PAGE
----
But, there is a dark side. The critical thinking embedded in today’s matric examination must be expressed in English. And while we have upped the demands to analyse and think critically, we have failed dismally in giving our children the language tools in which to answer these critical questions. Time and again, tutors working at matric level tell me: when a question is explained to a learner, the learner says “Oh, is that what they want to know?? Oh, I know that.” And indeed they do know it. But they can’t say it, and they don’t even recognise that that is what is being asked for.

 

I’m not going to go into the extremely complex area of mother tongue, and language of teaching and learning. Except to note that teaching and learning in a classroom where 10 different languages are spoken, sometimes between the beginning and end of a single sentence, presents a challenge we have ducked most spectacularly. Perhaps this is also something we can tackle in the discussion period at the end of this presentation.

 

Part of the Bantu Education past we come from is poorly educated teachers, and an impoverished curriculum. But part of Bantu education was its omission: despite its name – Bantu education – the system simply did not educate black learners. Have we made progress here? Undoubtedly. In 1955, 259 black learners passed matric. In 2012, 299,019 passed. However, it’s important to note that this growth did not start in 1994. The massification of education in South Africa started in the mid 1970s. In 1970 the number of black learners passing matric was 1000, in 1980 it was 15 000, in 1990 it was 100 000, in 2003 it was 200 000[4] and in 2013 it was 300 000.[5]

 

 Some of the problems we have had to overcome in the past 20 years  are historical; some are current. Poverty is a current problem, affecting anything from 20 – 50% of the population, depending on which figures you choose. Poverty is the single factor that makes educational success hardest to achieve, right around the world. For example, if you put the 2009 PISA scores (that is reading, mathematics and science literacy) of all American students in schools where the poverty rate is higher than 75% _ that is, more than 75% of students qualify for free lunch –  together, their average scores are below every participating OECD country except Mexico? (Conversely, Americans at state schools with poverty levels below 10%, as a group, achieve the highest 2008 TIMMS (maths and science) scores in the world) This is not just an American quirk; research shows similar patterns in Australia too.[6]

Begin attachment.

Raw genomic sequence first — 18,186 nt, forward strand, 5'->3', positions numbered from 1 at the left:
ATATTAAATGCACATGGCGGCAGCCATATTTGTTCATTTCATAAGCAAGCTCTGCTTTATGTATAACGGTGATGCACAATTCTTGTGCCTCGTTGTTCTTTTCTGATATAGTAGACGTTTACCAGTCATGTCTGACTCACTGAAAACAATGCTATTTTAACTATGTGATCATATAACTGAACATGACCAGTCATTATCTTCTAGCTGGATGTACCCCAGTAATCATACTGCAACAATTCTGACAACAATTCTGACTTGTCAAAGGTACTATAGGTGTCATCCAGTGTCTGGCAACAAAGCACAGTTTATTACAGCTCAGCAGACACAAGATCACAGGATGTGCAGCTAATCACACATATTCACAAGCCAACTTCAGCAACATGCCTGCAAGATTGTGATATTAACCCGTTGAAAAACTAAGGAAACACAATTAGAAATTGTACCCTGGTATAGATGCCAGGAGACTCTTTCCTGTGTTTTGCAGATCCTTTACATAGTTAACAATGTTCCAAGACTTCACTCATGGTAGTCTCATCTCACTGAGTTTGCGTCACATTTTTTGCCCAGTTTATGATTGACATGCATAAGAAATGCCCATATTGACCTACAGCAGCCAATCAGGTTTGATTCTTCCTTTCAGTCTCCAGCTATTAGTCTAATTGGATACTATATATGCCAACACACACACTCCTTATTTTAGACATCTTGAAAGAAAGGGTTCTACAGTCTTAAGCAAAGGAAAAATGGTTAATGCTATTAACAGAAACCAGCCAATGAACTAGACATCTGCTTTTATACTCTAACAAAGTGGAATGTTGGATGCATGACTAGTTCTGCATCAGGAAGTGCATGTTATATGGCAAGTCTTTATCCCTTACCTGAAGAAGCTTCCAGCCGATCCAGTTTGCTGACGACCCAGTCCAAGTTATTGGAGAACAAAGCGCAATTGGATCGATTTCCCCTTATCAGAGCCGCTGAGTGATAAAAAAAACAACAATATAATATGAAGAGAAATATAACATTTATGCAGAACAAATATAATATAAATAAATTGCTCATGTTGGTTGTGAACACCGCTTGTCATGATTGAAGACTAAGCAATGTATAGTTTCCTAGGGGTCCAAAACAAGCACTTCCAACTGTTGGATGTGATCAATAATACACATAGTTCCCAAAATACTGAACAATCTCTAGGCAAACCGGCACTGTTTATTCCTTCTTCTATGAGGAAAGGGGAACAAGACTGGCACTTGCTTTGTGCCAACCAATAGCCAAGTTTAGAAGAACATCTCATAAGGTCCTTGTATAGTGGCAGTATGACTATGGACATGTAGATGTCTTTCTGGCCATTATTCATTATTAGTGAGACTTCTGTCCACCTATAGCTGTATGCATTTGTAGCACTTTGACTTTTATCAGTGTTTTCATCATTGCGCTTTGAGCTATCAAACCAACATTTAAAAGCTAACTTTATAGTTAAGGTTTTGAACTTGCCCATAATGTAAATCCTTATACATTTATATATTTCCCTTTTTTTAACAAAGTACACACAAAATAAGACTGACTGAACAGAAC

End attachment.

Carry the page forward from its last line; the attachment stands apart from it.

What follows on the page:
Despite the difficulties of educating poor children, in 2013. 78 000  South African learners in quintiles 1,2 and 3, learners at no-fee schools, passed matric at Bachelor’s level. Just to put this into context, 65 000 learners in quintiles 4 and 5 passed at Bachelors level. Bear in mind that the quintiles do not contain equal numbers of learners; quintiles 4 and 5 hold about 11% of learners.

 

It is possible for poorer learners to start showing this kind of achievement because of the main thing we have got right: access. More or less every young South African who should be in school, up to the age of 16, which is the official school-leaving age, is in school.

 

It would be wrong, though, to measure our progress just in numbers. We are moving away not just from the deprivations of Bantu Education, but from the terrible values of both Bantu Education and Christian National Education. On this journey we are both protected and challenged by our constitution.  I would like to end by reading from Edwin Cameron’s new book; Justice.

 

 

In this excellent book , which I highly recommend, Cameron discusses Chief Justice Pius Langa’s judgements on diversity in South African schools. In a society seriously committed to inclusiveness, wrote Chief Justice Langa, conformity must yield in favour of the richness of otherness. Diversity is not just decorative, Cameron warns us, but then he heartens us by explaining that the judgement does more than admonish and instruct. It invites us to join the journey joyfully, because diversity is something to be celebrated, not feared.[7]

 

 

We are on a journey. We are making progress on our journey. The challenge is here: to make the journey a joyful one.

 

Dr Gillian Godsell

 

Wits School of Governance

 

Talk given at Serious Social Investing 2014. GIBS

 

 

 

 

 


[1] South African Institute of Race Relations survey 1994/1995

[2] Linda Chisholm (2010) The debate about re-opening Teacher Education Colleges. Focus: Journal of the Helen Suzman Foundation (56) 14 – 20

[3] Cynthia Kros (2010) The seeds of Separate Development; Origins of Bantu Education. Unisa Press. Pretoria.

[4] South African Institute of Race Relations: 2013 survey

[5] National Senior Certificate Examination Technical Report

[6] Berliner, DC (2013); Effects of Inequality and poverty vs Teachers and Schooling on America’s Youth. Teacher’s College Record, 15 (12).

[7] Cameron,E (2014) Justice; A Personal Account.Cape Town. Tafelberg.